Pump (P-202):
The pump increases the pressure of the propylene feed to about 3000 kPa.
Fired Heater (H-201):
The fired heater desubcools, vaporizes, and superheats the mixed feed up to 350C. Air
and natural gas must be fed to the fired heater. Natural gas is priced at its lower heating
value. The fired heater is 75% efficient.
Reactor (R-201):
The reactor feed must be between 300C - 400C and between 2800 kPa - 3200 kPa.
Benzene must be present in at least 50% excess. Conversion of the limiting reactant is
92%. The reactor may be assumed isothermal, and the exothermic heat of reaction is
removed by vaporizing boiler feed water to make high-pressure steam. Credit may be
taken for the high-pressure steam.
Main reaction:

C3 H 6

C6 H 6

propylene benzene

C9 H 12

Side reaction:

C3 H 6 C9 H12 C12 H18

propylene cumene

p - diisopropyl benzene

Flash Vessel (V-201):

This is actually a combination of a heat exchanger and a flash drum. The temperature
and pressure are lowered in order to separate the propane and propylene from the
cumene and benzene. Cooling water is used to lower the temperature.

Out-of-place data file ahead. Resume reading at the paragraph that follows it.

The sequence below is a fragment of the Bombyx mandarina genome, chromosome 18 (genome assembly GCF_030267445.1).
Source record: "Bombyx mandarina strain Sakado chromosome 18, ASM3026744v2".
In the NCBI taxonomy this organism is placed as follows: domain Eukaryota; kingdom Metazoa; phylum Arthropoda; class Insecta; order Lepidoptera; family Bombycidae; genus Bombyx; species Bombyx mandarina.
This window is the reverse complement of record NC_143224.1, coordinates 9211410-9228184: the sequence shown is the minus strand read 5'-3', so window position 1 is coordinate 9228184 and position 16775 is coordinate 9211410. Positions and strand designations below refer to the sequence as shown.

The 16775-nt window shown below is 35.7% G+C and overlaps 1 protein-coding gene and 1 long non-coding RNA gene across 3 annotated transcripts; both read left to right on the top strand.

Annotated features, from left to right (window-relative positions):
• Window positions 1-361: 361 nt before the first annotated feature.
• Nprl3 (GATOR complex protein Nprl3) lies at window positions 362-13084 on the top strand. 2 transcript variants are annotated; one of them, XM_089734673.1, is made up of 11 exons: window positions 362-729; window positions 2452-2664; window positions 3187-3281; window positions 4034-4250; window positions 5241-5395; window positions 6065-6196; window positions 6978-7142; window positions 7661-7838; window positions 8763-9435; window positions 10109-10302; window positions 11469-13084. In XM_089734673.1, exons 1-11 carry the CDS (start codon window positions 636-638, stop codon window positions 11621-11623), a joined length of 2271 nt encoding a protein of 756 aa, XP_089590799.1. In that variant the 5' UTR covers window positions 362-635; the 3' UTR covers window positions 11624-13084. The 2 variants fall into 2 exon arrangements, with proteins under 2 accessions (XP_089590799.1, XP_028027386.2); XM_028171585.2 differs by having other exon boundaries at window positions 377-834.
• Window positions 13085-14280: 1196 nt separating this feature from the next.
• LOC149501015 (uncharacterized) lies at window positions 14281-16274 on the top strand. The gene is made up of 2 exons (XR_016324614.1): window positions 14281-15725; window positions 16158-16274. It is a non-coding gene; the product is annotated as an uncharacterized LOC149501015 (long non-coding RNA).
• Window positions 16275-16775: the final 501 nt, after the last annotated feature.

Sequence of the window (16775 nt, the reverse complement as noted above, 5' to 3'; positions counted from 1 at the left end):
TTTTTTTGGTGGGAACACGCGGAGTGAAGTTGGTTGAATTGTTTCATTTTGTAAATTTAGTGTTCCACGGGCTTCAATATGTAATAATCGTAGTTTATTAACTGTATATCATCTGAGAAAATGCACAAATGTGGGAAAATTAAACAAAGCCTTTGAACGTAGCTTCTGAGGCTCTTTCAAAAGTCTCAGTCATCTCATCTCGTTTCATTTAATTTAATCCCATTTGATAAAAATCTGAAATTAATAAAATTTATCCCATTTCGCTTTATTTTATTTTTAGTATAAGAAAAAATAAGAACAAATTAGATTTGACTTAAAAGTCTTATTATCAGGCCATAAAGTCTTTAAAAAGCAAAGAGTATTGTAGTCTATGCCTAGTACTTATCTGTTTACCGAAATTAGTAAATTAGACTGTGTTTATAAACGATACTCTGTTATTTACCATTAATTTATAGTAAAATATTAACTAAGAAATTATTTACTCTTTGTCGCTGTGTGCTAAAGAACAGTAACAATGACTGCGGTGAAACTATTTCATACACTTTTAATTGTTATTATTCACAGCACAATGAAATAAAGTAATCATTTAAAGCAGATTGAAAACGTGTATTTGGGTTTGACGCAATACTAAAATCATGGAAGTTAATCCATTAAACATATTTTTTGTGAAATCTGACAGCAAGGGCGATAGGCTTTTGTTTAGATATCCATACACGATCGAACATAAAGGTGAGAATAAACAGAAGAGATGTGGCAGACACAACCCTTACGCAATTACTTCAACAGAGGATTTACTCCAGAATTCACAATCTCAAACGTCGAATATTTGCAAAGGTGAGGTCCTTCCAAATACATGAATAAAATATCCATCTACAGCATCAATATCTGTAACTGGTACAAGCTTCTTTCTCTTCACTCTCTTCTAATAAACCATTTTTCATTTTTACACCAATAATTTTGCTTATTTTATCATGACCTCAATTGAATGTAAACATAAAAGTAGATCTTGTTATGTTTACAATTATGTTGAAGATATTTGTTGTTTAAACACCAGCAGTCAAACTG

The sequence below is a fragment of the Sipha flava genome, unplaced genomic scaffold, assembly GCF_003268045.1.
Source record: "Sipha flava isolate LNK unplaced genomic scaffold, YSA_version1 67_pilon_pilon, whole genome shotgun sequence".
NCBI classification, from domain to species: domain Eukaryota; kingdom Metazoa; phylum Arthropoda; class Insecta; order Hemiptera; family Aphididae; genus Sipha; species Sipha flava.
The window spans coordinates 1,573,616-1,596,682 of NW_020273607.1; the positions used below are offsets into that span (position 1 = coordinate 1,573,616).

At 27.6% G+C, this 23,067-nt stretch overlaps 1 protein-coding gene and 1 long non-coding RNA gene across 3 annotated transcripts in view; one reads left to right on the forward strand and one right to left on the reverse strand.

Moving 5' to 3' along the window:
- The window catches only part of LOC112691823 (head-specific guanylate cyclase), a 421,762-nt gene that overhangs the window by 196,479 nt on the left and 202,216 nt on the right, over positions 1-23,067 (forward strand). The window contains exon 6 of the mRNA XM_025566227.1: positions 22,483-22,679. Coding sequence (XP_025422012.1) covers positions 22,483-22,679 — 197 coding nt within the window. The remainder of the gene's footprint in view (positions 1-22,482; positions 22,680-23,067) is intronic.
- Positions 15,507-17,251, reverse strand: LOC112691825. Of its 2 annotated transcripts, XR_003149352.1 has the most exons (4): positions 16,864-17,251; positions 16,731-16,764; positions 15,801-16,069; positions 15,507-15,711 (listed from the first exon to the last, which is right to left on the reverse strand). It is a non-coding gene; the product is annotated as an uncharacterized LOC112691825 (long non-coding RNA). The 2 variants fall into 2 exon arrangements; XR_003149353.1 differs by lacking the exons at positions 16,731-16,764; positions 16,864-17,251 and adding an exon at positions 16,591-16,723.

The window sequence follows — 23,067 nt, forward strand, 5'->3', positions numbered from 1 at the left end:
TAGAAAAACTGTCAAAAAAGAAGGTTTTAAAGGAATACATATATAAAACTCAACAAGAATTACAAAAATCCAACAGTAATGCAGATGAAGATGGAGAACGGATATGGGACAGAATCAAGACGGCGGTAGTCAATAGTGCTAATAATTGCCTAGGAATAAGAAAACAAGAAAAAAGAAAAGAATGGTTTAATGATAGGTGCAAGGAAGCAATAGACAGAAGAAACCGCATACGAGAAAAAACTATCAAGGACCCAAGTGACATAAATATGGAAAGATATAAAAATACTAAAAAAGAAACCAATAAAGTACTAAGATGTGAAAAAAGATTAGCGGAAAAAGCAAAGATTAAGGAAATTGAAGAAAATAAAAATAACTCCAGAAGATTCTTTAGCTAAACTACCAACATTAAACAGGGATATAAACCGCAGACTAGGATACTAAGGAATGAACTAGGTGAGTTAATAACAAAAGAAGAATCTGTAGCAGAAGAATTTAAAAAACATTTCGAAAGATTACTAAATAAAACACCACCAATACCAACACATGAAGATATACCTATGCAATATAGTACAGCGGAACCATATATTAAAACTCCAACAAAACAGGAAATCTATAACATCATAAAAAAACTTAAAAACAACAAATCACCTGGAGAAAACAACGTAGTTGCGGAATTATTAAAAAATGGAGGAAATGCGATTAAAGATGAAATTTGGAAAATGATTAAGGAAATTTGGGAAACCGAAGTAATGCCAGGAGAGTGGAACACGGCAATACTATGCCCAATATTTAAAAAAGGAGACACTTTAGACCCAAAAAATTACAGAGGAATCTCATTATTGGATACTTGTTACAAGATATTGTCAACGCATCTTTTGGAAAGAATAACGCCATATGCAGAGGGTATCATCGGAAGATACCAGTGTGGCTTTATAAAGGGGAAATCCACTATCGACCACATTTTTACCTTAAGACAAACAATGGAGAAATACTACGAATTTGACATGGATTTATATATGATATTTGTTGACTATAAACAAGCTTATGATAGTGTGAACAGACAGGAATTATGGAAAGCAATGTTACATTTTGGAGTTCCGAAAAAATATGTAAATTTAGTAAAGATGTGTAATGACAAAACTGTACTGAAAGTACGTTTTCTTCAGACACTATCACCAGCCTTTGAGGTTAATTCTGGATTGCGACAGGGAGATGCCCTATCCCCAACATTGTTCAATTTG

Distillation Column (T-201):
Here all cumene and PDIB impurity in Stream 10 goes into Stream 12, and is in the
liquid phase. All benzene, propylene and propane go to Stream 11, and is also in the
liquid phase. A distillation column requires both heat addition and heat removal. Heat
removal is accomplished in a condenser (not shown), which requires an amount of
cooling water necessary to condense the contents of Stream 11. Heat addition is
accomplished in a reboiler (not shown), which requires an amount of high-pressure
steam necessary to vaporize the cumene in Stream 12.

Design of Heat Exchanger in V-201

A detailed design of the heat exchanger in V-201 is required for base-case conditions. It should
be assumed that cooling water is available at the conditions specified in the Appendix of this
problem statement. For this heat exchanger design, the following information should be

Diameter of shell
Number of tube and shell passes
Number of tubes per pass
Tube pitch and arrangement (triangular/square/..)
Number of shell-side baffles, if any, and their arrangement (spacing, pitch, type)